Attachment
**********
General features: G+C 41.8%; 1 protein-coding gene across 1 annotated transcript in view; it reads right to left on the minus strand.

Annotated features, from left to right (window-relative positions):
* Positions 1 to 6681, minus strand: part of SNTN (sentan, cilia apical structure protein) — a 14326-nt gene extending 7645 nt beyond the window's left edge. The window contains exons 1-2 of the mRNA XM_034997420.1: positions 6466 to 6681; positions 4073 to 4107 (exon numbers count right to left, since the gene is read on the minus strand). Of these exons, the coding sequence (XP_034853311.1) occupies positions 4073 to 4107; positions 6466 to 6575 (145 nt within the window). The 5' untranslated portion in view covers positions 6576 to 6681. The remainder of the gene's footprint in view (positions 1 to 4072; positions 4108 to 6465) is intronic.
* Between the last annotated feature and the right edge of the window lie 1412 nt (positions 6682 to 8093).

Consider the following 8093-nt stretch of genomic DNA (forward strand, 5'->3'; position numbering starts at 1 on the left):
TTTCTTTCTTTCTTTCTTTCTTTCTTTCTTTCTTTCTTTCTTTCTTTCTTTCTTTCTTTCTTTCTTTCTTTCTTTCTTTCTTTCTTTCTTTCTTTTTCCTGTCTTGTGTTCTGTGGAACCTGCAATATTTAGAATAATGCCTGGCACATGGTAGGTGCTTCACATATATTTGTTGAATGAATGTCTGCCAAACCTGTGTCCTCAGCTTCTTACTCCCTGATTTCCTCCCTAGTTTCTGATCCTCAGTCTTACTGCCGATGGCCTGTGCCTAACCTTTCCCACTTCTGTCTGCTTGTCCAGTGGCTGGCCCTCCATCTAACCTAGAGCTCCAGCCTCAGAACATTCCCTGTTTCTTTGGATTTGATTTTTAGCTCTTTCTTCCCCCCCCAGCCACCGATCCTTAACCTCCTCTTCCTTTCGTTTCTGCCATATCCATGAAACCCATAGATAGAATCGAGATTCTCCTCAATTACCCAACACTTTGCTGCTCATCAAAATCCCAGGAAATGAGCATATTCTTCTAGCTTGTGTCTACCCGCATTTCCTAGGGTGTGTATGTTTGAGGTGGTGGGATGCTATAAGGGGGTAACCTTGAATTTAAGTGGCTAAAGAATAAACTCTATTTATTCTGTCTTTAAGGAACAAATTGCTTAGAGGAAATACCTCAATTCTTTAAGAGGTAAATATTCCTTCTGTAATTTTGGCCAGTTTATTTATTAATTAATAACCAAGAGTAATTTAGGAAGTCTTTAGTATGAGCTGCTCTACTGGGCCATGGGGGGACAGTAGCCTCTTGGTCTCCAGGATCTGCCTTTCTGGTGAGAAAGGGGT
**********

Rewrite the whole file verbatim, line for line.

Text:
General features: G+C 41.8%; 1 protein-coding gene across 1 annotated transcript in view; it reads right to left on the minus strand.

Annotated features, from left to right (window-relative positions):
* Positions 1 to 6681, minus strand: part of SNTN (sentan, cilia apical structure protein) — a 14326-nt gene extending 7645 nt beyond the window's left edge. The window contains exons 1-2 of the mRNA XM_034997420.1: positions 6466 to 6681; positions 4073 to 4107 (exon numbers count right to left, since the gene is read on the minus strand). Of these exons, the coding sequence (XP_034853311.1) occupies positions 4073 to 4107; positions 6466 to 6575 (145 nt within the window). The 5' untranslated portion in view covers positions 6576 to 6681. The remainder of the gene's footprint in view (positions 1 to 4072; positions 4108 to 6465) is intronic.
* Between the last annotated feature and the right edge of the window lie 1412 nt (positions 6682 to 8093).

Consider the following 8093-nt stretch of genomic DNA (forward strand, 5'->3'; position numbering starts at 1 on the left):
TTTCTTTCTTTCTTTCTTTCTTTCTTTCTTTCTTTCTTTCTTTCTTTCTTTCTTTCTTTCTTTCTTTCTTTCTTTCTTTCTTTCTTTCTTTCTTTTTCCTGTCTTGTGTTCTGTGGAACCTGCAATATTTAGAATAATGCCTGGCACATGGTAGGTGCTTCACATATATTTGTTGAATGAATGTCTGCCAAACCTGTGTCCTCAGCTTCTTACTCCCTGATTTCCTCCCTAGTTTCTGATCCTCAGTCTTACTGCCGATGGCCTGTGCCTAACCTTTCCCACTTCTGTCTGCTTGTCCAGTGGCTGGCCCTCCATCTAACCTAGAGCTCCAGCCTCAGAACATTCCCTGTTTCTTTGGATTTGATTTTTAGCTCTTTCTTCCCCCCCCAGCCACCGATCCTTAACCTCCTCTTCCTTTCGTTTCTGCCATATCCATGAAACCCATAGATAGAATCGAGATTCTCCTCAATTACCCAACACTTTGCTGCTCATCAAAATCCCAGGAAATGAGCATATTCTTCTAGCTTGTGTCTACCCGCATTTCCTAGGGTGTGTATGTTTGAGGTGGTGGGATGCTATAAGGGGGTAACCTTGAATTTAAGTGGCTAAAGAATAAACTCTATTTATTCTGTCTTTAAGGAACAAATTGCTTAGAGGAAATACCTCAATTCTTTAAGAGGTAAATATTCCTTCTGTAATTTTGGCCAGTTTATTTATTAATTAATAACCAAGAGTAATTTAGGAAGTCTTTAGTATGAGCTGCTCTACTGGGCCATGGGGGGACAGTAGCCTCTTGGTCTCCAGGATCTGCCTTTCTGGTGAGAAAGGGGT